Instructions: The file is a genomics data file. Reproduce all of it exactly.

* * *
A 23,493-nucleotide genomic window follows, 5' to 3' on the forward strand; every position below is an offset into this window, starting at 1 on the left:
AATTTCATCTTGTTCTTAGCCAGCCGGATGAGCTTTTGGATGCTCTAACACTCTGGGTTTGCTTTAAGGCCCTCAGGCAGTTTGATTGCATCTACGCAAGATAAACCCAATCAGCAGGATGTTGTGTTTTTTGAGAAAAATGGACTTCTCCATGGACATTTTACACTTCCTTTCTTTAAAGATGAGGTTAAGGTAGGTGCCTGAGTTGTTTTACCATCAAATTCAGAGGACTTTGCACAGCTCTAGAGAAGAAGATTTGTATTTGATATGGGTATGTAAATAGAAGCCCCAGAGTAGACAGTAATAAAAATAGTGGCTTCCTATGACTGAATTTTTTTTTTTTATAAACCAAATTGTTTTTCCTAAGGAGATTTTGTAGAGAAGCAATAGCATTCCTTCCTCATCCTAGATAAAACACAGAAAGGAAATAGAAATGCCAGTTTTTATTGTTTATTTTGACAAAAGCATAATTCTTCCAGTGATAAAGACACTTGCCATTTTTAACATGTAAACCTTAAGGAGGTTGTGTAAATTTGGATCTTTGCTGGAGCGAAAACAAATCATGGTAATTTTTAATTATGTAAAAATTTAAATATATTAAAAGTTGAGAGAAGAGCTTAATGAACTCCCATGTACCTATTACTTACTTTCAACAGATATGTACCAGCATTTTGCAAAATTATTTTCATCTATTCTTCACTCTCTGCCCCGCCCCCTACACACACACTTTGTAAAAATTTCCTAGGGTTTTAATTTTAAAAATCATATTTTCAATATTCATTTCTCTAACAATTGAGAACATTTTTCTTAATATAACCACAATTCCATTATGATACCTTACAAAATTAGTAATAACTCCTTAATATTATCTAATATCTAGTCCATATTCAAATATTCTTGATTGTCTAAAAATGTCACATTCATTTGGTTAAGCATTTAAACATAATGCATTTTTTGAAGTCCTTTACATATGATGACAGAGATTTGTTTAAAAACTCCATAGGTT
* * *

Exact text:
A 23,493-nucleotide genomic window follows, 5' to 3' on the forward strand; every position below is an offset into this window, starting at 1 on the left:
AATTTCATCTTGTTCTTAGCCAGCCGGATGAGCTTTTGGATGCTCTAACACTCTGGGTTTGCTTTAAGGCCCTCAGGCAGTTTGATTGCATCTACGCAAGATAAACCCAATCAGCAGGATGTTGTGTTTTTTGAGAAAAATGGACTTCTCCATGGACATTTTACACTTCCTTTCTTTAAAGATGAGGTTAAGGTAGGTGCCTGAGTTGTTTTACCATCAAATTCAGAGGACTTTGCACAGCTCTAGAGAAGAAGATTTGTATTTGATATGGGTATGTAAATAGAAGCCCCAGAGTAGACAGTAATAAAAATAGTGGCTTCCTATGACTGAATTTTTTTTTTTTATAAACCAAATTGTTTTTCCTAAGGAGATTTTGTAGAGAAGCAATAGCATTCCTTCCTCATCCTAGATAAAACACAGAAAGGAAATAGAAATGCCAGTTTTTATTGTTTATTTTGACAAAAGCATAATTCTTCCAGTGATAAAGACACTTGCCATTTTTAACATGTAAACCTTAAGGAGGTTGTGTAAATTTGGATCTTTGCTGGAGCGAAAACAAATCATGGTAATTTTTAATTATGTAAAAATTTAAATATATTAAAAGTTGAGAGAAGAGCTTAATGAACTCCCATGTACCTATTACTTACTTTCAACAGATATGTACCAGCATTTTGCAAAATTATTTTCATCTATTCTTCACTCTCTGCCCCGCCCCCTACACACACACTTTGTAAAAATTTCCTAGGGTTTTAATTTTAAAAATCATATTTTCAATATTCATTTCTCTAACAATTGAGAACATTTTTCTTAATATAACCACAATTCCATTATGATACCTTACAAAATTAGTAATAACTCCTTAATATTATCTAATATCTAGTCCATATTCAAATATTCTTGATTGTCTAAAAATGTCACATTCATTTGGTTAAGCATTTAAACATAATGCATTTTTTGAAGTCCTTTACATATGATGACAGAGATTTGTTTAAAAACTCCATAGGTT